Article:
AdvisorShares WCM/BNY Mellon Focused Growth ADR ETF (AADR) began trading July 21, 2010. Its objective is long-term capital appreciation that beats international benchmarks by focusing on high-quality, large-cap, non-U.S. companies via American Depositary Receipts (ADRs). This is the third actively-managed ETF introduced by AdvisorShares, all with different subadvisors.

WCM Investment Management, the fund’s subadvisor and manager, is guided by six principles in constructing AADR’s portfolio. The WCM Investment Process (pdf) summarizes these as:

  1. Concentration – holdings will typically be limited to 20-30 ADRs
  2. Tailwinds – buys businesses that benefit from global trends
  3. Economic Moats – businesses with distinct competitive advantages
  4. Culture – businesses with empowered, engaged, and incentivized employees
  5. Valuation – GARP: growth at a reasonable price
  6. Temperament – long-term holdings with a 3-5 year minimum holding period

Many investors and traders cannot readily agree on what constitutes “active management.” In the world of ETFs and mutual funds, it simply means that the fund does not track a publicly-disclosed index. As an actively-managed ETF, AADR will not track an index, although its annual turnover is targeted to be just 15%.

The AdvisorShares family of ETFs assesses larger fees than many other passive and actively-managed ETF products. According to the fact sheet (pdf), AADR will temporarily cap its expense ratio at 1.25% while paying a 0.75% management fee to WCM.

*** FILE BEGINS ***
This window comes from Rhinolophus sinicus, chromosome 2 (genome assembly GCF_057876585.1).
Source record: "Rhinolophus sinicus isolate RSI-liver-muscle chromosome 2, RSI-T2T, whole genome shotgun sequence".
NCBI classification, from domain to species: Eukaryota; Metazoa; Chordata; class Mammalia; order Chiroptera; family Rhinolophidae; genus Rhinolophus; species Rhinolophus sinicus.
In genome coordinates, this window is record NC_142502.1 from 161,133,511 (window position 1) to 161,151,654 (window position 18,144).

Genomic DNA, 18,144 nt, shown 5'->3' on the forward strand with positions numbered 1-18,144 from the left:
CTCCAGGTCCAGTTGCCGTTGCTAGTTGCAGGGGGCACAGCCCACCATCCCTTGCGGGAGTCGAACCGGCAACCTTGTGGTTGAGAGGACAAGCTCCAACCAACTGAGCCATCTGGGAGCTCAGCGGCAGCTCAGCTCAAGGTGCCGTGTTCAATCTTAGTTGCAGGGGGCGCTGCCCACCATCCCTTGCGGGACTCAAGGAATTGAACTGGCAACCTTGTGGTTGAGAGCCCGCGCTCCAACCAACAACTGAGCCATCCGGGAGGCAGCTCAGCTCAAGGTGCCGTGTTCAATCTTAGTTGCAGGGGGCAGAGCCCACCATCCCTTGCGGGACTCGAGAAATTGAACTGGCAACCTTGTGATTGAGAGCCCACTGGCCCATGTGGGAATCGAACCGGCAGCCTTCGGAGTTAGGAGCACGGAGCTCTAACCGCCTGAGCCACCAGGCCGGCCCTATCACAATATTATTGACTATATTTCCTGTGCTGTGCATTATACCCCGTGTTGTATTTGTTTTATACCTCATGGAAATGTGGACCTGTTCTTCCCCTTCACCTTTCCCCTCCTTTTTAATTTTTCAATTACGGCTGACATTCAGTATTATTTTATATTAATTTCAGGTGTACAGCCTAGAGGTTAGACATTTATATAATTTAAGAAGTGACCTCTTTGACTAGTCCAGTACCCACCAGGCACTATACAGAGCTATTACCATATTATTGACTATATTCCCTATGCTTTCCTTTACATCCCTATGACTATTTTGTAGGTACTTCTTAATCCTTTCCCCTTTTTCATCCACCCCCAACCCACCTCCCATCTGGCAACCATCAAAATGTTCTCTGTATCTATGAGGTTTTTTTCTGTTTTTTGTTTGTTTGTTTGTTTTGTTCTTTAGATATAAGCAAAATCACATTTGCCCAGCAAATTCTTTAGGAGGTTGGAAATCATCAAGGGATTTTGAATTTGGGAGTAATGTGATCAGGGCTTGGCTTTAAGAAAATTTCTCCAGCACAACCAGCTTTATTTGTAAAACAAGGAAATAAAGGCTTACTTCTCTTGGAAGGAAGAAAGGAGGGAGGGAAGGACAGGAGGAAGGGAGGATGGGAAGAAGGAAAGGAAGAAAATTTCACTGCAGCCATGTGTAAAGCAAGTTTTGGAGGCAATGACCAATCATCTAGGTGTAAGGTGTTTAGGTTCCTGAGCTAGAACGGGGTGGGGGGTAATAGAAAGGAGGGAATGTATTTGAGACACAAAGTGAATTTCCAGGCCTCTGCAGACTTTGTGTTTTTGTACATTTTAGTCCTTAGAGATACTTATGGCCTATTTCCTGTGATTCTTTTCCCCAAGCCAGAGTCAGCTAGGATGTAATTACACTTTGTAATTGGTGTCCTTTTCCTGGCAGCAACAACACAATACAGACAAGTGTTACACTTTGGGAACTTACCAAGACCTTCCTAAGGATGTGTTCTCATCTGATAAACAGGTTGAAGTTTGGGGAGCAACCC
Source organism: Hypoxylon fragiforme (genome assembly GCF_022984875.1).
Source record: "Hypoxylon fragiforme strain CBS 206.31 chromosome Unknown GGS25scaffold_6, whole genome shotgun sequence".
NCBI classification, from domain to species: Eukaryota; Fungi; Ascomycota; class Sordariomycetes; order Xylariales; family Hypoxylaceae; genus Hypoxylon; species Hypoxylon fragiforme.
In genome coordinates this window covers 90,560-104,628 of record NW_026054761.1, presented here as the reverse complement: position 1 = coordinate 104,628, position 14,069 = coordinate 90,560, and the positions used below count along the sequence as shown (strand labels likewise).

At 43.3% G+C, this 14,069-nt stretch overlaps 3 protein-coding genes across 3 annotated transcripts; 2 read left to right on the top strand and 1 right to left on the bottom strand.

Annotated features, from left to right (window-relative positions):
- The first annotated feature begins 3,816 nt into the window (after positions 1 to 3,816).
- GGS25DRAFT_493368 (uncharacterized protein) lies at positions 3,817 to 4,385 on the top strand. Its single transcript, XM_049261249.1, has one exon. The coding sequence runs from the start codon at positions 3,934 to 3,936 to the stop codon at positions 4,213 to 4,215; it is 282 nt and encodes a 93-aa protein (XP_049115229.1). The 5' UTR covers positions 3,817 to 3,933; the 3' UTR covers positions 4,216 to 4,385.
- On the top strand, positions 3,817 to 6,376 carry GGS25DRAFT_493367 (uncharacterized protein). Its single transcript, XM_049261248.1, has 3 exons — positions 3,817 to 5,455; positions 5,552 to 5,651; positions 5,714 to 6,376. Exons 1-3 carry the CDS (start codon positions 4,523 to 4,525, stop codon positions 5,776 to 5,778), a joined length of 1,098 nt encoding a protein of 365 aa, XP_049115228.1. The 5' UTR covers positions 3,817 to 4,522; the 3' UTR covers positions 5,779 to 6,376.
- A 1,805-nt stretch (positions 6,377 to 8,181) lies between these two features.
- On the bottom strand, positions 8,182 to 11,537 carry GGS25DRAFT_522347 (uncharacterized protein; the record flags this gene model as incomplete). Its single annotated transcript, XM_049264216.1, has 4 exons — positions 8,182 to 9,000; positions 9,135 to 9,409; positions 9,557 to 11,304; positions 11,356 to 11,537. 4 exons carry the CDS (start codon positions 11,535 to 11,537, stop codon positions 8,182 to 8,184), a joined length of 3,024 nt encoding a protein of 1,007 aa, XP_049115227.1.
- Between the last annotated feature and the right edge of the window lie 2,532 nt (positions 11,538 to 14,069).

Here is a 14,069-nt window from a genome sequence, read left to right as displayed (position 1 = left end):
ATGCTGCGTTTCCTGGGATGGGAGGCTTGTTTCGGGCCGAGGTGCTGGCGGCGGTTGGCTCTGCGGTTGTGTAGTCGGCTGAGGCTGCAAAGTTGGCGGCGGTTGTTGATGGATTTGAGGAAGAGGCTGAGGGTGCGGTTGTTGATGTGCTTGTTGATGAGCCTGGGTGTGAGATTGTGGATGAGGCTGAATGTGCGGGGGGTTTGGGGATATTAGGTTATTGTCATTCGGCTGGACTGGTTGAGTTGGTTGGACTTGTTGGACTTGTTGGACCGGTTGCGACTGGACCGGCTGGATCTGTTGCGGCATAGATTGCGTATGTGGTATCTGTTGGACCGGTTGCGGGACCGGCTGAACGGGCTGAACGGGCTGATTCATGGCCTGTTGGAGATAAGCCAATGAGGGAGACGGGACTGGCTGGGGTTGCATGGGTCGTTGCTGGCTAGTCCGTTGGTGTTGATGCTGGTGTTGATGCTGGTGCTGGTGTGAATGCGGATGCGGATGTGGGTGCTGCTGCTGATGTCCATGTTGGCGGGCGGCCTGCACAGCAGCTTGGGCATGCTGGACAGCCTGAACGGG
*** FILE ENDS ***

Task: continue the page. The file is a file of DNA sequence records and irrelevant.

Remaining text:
This may seem high, but AADR is actually the lowest priced ETF from AdvisorShares. AdvisorShares Mars Hill Global Relative Value ETF (GRV) has expenses capped at 1.49% while AdvisorShares Dent Tactical ETF (DENT) has a 1.50% cap in place.

The truly disturbing thing about all three of these ETFs is what appears to me to be a stealth load. The prospectus (pdf) states that if you purchase fund shares through a broker-dealer or other financial intermediary, the fund, the primary advisor, or the sub-advisor may pay the intermediary for the sale of fund shares and related services. These payments may create a conflict of interest by influencing broker-dealers or other intermediaries and your salesperson to recommend AdvisorShares ETFs over other investments. These are not 12b-1 fees, which are covered separately.

Since these payments are intended to be offset by the higher than normal expense ratios, the shareholders are ultimately making these payments. I’m not sure how this differs from the ongoing sales loads and trailing commissions of some mutual fund share classes.

Disclosure covering writer, editor, and publisher: No positions in any of the securities mentioned. No positions in any of the companies or ETF sponsors mentioned. No income, revenue, or other compensation (either directly or indirectly) received from, or on behalf of, any of the companies or ETF sponsors mentioned.